Tuesday 1 April 1941
|"General Charles de Gaulle with General Sir Archibald Wavell in Cairo, 1 April 1941." © IWM (E 2324).|
Italian/Greek Campaign: The Yugoslavs mobilize the military on 1 April 1941 and dissolve the Senate. Hitler demands demobilization and adherence to the Tripartite Pact.
Ante Pavelić, with Mussolini's permission, uses Italian radio facilities in Florence to transmit an appeal to the people in Croatia calling for its liberation from the Belgrade government by the Axis. Croatia is notable for its strong pro-German sentiments, as opposed to the rest of Yugoslavia which favors the Allies.
British CIGS Sir John Dill is in Belgrade discussing joint defense with Yugoslavian Prime Minister Simovic. There is little that Great Britain can offer except promises of future aid whenever it can be made available.
In Hungary, Prime Minister Teleki cooperates with Admiral Horthy and authorizes the mobilization of the Hungarian Army. However, he remains opposed to any military participation by Hungary in attacks on Greece or Yugoslavia.
East African Campaign: The British stampede continues in Eritrea. The Indian 5th Infantry Division, now well past the broken Italian defenses at Keren, advances to Asmara. The Italian 2nd Colonial Division attempts to block the British at Adi Tecesan, which is 35 miles (60 km) from Asmara, but the Indian troops blow through the position. Italian General Nicola Carnimeo then declares Asmara an open city by sending a pair of policemen out with a white flag.
European Air Operations: The Luftwaffe moves several units to Austrian airfields in preparation for Operation Marita. These include elements of JG 27, 54, 77, along with LG 2 and ZG 26.
Some Luftwaffe planes do remain on the Channel Front. To prove it, Bf 109s strafe a train near Berwick.
Battle of the Atlantic: German cruiser Admiral Scheer completes its journey homeward from Brest to Kiel.
The Luftwaffe attacks Convoy HXM-114 off Smalls in Pembrokeshire. Five ships are hit:
- 7639 ton Norwegian tanker Hidlefjord (sunk, 29 dead)
- 7984 ton British tanker Adellan (damaged, taken to Milford Haven)
- 8955 ton British tanker Chesapeake (makes it to Walton Bay)
Swedish 5842 ton freighter Lidingo hits a mine and sinks west of Falsterbo. After the captain beaches it, the Lidingo is towed to Malmo, Sweden.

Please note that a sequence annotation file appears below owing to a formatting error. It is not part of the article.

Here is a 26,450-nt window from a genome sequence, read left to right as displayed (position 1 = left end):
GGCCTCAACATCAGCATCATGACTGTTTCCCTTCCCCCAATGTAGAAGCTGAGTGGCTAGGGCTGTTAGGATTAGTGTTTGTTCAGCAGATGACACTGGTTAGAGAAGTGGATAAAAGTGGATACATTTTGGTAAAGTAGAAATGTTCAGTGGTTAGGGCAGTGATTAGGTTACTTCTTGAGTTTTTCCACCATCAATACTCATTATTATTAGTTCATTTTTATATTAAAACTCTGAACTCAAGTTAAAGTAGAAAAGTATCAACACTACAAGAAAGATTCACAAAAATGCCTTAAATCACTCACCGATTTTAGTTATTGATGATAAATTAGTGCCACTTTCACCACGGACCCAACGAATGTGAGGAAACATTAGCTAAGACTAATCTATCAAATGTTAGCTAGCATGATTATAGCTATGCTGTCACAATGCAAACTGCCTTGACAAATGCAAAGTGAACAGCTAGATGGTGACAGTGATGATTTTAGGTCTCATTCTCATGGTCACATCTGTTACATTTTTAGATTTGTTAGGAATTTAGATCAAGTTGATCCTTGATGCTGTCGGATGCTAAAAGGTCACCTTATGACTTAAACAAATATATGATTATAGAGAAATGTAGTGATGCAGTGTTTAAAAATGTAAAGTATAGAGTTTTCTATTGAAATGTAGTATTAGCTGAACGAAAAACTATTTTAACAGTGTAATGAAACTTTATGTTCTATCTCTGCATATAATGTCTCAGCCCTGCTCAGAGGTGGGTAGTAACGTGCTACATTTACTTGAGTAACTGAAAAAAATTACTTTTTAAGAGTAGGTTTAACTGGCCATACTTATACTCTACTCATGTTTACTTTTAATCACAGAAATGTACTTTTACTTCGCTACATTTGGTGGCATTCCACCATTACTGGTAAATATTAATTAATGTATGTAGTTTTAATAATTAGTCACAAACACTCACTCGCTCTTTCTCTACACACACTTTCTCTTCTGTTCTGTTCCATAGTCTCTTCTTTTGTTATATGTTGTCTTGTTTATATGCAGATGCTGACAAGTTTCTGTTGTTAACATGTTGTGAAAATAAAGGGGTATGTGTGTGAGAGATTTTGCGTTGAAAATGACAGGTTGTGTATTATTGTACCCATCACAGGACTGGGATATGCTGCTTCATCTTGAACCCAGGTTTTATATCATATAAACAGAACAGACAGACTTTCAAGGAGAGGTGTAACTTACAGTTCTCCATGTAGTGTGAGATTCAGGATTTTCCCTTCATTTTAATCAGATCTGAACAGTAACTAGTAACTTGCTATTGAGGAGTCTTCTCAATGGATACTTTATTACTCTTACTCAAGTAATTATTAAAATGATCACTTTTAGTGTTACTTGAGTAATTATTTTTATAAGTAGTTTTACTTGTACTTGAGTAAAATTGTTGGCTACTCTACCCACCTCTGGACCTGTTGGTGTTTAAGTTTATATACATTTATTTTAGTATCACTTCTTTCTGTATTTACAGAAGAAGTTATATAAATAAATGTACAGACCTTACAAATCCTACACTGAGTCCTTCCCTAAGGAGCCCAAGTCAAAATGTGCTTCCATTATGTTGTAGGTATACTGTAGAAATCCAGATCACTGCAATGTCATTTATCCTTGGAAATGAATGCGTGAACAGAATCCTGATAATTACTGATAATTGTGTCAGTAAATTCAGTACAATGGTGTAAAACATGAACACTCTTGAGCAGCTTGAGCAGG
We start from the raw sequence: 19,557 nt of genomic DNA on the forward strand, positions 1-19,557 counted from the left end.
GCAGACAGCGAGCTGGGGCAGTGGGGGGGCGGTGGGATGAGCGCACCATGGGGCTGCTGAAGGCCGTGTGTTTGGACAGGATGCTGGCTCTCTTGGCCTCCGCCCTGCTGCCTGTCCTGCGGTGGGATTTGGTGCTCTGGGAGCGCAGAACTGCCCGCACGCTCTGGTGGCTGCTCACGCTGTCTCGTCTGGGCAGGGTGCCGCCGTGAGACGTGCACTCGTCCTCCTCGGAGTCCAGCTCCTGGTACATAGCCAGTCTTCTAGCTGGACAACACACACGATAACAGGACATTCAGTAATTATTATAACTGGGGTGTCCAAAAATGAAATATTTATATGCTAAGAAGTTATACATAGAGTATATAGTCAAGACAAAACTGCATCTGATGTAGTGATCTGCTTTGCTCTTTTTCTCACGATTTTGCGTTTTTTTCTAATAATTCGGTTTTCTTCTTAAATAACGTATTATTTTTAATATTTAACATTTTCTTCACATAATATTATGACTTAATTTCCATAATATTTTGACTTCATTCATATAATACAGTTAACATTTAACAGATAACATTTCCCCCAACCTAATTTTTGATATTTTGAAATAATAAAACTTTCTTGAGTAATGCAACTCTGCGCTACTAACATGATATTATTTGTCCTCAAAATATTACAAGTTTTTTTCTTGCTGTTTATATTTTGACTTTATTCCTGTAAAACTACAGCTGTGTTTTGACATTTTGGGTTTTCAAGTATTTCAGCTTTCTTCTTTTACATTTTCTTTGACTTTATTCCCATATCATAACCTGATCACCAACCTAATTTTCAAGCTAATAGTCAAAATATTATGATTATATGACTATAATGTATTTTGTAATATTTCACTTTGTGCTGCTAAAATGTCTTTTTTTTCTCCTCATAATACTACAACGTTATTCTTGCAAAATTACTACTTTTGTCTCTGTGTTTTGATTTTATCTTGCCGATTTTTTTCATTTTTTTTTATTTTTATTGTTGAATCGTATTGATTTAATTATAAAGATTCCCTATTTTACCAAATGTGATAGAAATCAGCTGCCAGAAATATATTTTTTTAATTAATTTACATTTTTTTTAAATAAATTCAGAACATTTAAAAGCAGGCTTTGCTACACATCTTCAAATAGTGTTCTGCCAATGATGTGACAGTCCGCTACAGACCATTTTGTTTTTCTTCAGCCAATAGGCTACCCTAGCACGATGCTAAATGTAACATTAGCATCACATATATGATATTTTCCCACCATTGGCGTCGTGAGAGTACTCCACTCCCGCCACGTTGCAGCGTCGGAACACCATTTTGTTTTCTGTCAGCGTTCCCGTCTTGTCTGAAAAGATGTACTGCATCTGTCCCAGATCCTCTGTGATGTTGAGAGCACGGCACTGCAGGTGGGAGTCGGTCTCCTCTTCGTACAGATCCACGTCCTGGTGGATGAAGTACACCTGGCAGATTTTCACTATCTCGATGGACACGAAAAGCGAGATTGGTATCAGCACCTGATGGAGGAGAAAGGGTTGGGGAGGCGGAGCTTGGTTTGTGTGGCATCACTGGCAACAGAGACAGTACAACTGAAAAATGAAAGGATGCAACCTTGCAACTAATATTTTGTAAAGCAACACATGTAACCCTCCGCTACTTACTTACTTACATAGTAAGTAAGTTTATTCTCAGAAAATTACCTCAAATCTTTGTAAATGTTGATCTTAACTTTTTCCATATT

Two German freighters - 4833 ton Hermonthis and 5619 ton Muenchen - are trying to escape through the British blockade of Callao, Peru when they are spotted by Royal Navy armed merchant cruiser HMS Prince Henry. Both are scuttled by their crews.
A number of other German freighters scuttle themselves in Mexican and South American ports:
- 4323 ton freighter Eisenbach
- 6310 ton freighter Friesland
- 5898 ton freighter Leipzig
- 4351 ton freighter Hameln
- Freighter Seostris
Italian freighter Himalaya, a refugee from Massawa, makes it to Rio de Janeiro.
Commander-in-chief of the Home Fleet Admiral Sir John Tovey transfers his flag from battleship HMS Queen Elizabeth to newly commissioned King George V.
The German supply system in the Atlantic continues in fine operational form. German tanker Nordmark restocks from German tanker Ill in the Mid-Atlantic.
|The British Navy gives the Italian Fleet a good ironing at Cape Matapan. By Strube, 'The Daily Express', April 1, 1941.|
Battle of the Mediterranean: The British, under pressure from the Afrika Korps, withdraw toward Benghazi. Lieutenant General Sir Philip Neame, General Officer Commanding Western Desert Force, also warns the commanders in Benghazi to prepare the city for possible evacuation. The German 5th Light Division, which has a small position within the Mersa Brega (also known simply as Brega) defenses, finds to its soldiers' delight that the British have left. They immediately occupy the town and the surrounding area. Advance units of the division pursue the British east toward the Via Balbia. There is no fighting at all - the British 2nd Armoured Division simply bugs out.
The Luftwaffe aids the Afrika Korps advance, using Stukas to destroy British tanks and trucks. By the end of the day, the advanced German detachments of the 5th Light Division are approaching Agedabia. Italian Libyan Commander Gariboldi, meanwhile, tries to place the breaks on the German advance, sending a letter to Afrika Korps Commander Lieutenant General Erwin Rommel warning of the "strong enemy defense" and the need to wait for "necessary reinforcements." Rommel technically is subordinate to the Italian command in North Africa, but displays a strong tendency to ignore them (and, at times, the Wehrmacht high command as well). The Italians also fail to supply transport planes for Rommel's Gialo operation, so it is postponed again.
Convoys ANF and AG 10 depart from Alexandria bound for Piraeus, while Convoys ASF-22 and AS-23 depart from Piraeus.
An Italian convoy of four troopships departs from Naples bound for Tripoli.
Battle of the Indian Ocean: Royal Navy destroyer Kandahar stops 4188 ton German freighter Bertram Rickmers, which fled from Massawa on 31 March. The crew scuttles the freighter off Gondumiat.
Another German freighter, 7566 ton Lichtenfels, tries to make a run for it from Massawa as well. However, it spots the Royal Navy patrols and has to to return to Massawa.
Convoy BS-22 departs from Suez.
Anglo/Yugoslavian Relations: While things have changed in Belgrade following the March 27 coup, they haven't changed that much. The new Yugoslavian Prime Minister, General Dušan Simović, is under no illusions about the country's military power. British Foreign Secretary Anthony Eden, who had been on his way back to Britain when the coup took place, is now back in Athens and requests a meeting there with Simović. However, Simović is a former chief of the general staff and is well aware of the danger facing the country. He turns down the meeting so as not to provoke the Germans into a quick invasion.